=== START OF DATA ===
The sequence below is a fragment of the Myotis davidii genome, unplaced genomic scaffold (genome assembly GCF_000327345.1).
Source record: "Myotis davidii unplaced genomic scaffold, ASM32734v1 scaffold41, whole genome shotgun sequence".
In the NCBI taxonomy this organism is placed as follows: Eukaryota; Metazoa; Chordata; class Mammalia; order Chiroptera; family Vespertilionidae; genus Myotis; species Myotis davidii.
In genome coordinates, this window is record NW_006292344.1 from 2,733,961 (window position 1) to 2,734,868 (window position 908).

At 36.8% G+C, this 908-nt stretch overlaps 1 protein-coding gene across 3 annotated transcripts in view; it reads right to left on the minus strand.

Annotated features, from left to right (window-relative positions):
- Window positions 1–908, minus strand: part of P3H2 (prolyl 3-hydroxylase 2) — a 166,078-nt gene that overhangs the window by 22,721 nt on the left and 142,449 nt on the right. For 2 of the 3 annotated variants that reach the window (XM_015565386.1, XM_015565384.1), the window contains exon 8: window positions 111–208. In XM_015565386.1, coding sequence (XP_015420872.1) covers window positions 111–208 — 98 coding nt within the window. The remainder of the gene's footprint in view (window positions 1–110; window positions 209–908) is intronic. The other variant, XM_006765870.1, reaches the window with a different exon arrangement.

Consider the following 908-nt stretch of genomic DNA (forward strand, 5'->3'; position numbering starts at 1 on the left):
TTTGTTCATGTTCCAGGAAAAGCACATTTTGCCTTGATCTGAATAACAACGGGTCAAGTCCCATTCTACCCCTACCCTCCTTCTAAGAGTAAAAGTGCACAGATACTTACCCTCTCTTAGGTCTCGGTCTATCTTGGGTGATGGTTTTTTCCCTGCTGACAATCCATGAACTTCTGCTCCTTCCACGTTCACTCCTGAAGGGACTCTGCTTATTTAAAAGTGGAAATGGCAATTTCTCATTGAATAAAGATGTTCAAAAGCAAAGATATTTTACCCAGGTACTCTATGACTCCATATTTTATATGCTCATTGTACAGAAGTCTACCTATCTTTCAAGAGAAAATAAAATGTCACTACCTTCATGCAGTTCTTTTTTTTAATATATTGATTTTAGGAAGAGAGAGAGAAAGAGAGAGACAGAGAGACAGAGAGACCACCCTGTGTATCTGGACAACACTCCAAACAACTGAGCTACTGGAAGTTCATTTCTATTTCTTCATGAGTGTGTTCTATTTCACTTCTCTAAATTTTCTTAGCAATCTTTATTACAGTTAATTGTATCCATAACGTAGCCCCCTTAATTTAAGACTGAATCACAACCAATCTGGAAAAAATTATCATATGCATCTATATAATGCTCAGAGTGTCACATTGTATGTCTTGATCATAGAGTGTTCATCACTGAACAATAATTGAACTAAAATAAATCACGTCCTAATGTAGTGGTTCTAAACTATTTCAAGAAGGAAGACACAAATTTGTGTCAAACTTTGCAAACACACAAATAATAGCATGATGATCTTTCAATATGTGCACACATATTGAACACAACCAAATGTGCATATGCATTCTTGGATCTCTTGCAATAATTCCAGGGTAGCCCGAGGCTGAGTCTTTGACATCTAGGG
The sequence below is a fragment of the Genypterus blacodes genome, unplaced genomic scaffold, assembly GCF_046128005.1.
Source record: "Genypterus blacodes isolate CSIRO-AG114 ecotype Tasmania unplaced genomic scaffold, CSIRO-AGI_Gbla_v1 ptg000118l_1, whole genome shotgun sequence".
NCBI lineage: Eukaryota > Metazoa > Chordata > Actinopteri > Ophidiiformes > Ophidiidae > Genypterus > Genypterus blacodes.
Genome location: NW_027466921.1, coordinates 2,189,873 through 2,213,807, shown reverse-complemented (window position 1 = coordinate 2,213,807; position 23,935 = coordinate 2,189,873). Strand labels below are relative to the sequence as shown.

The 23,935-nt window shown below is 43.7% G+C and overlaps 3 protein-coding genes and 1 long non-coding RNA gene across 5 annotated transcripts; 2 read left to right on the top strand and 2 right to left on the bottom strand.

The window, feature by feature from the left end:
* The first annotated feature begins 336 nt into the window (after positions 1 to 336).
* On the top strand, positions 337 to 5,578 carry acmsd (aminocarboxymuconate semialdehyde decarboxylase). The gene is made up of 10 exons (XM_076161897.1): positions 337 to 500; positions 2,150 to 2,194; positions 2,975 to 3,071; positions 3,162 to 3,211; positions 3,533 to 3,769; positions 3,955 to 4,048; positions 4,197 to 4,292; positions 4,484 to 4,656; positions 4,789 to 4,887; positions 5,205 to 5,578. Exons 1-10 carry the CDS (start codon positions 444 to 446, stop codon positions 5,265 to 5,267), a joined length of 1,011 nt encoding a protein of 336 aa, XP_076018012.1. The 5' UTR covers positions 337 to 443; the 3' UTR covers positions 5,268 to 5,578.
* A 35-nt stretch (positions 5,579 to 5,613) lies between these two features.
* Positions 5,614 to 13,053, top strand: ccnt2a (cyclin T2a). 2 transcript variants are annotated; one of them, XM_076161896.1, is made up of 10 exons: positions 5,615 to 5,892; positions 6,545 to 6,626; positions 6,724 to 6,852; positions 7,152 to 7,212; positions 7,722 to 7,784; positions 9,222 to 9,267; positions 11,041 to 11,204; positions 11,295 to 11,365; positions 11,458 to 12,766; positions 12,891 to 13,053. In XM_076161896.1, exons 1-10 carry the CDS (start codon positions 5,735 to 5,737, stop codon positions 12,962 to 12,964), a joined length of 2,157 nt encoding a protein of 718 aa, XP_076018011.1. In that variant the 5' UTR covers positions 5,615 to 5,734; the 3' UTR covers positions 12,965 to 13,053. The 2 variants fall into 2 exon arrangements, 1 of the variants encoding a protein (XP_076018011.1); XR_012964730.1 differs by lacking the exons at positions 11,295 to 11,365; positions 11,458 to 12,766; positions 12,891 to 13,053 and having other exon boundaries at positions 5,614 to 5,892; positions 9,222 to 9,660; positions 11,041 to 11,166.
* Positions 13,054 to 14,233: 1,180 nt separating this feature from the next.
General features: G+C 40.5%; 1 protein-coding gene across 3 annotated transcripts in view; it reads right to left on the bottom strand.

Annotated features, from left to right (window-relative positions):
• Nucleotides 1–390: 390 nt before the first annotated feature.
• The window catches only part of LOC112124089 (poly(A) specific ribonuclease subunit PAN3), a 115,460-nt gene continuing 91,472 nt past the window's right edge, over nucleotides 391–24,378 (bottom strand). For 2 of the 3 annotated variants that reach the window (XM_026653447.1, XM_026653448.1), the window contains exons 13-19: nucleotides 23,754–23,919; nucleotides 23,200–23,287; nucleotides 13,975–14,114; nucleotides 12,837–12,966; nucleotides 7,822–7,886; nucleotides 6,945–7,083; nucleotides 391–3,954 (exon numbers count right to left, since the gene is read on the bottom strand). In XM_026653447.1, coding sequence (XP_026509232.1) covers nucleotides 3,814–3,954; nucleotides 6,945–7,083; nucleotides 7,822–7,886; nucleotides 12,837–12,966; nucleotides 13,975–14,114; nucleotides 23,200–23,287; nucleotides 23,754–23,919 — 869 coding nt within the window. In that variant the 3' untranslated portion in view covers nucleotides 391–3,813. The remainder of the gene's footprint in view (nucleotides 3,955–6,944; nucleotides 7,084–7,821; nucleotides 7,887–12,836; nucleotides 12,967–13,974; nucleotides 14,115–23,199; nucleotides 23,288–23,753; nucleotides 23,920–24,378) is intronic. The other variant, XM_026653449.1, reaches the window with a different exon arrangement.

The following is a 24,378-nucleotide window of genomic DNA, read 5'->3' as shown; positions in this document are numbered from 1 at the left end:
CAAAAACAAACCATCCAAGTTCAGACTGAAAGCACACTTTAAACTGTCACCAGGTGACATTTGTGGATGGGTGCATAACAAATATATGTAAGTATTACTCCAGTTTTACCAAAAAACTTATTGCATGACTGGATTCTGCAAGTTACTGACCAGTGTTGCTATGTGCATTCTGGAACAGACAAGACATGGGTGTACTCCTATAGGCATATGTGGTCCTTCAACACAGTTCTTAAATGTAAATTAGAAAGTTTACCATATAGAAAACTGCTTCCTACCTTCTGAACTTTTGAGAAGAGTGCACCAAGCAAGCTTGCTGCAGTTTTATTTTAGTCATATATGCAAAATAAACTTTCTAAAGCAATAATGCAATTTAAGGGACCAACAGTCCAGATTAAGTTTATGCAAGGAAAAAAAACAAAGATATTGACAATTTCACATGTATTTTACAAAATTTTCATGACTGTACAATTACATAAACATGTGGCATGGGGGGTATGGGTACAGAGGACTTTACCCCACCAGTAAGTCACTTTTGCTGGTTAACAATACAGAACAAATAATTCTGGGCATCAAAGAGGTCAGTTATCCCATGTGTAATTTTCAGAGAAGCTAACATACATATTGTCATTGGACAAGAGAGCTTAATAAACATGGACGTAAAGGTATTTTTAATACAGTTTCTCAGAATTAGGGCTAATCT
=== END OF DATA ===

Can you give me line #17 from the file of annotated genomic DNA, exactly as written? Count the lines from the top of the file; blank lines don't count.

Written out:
* On the top strand, positions 337 to 5,578 carry acmsd (aminocarboxymuconate semialdehyde decarboxylase). The gene is made up of 10 exons (XM_076161897.1): positions 337 to 500; positions 2,150 to 2,194; positions 2,975 to 3,071; positions 3,162 to 3,211; positions 3,533 to 3,769; positions 3,955 to 4,048; positions 4,197 to 4,292; positions 4,484 to 4,656; positions 4,789 to 4,887; positions 5,205 to 5,578. Exons 1-10 carry the CDS (start codon positions 444 to 446, stop codon positions 5,265 to 5,267), a joined length of 1,011 nt encoding a protein of 336 aa, XP_076018012.1. The 5' UTR covers positions 337 to 443; the 3' UTR covers positions 5,268 to 5,578.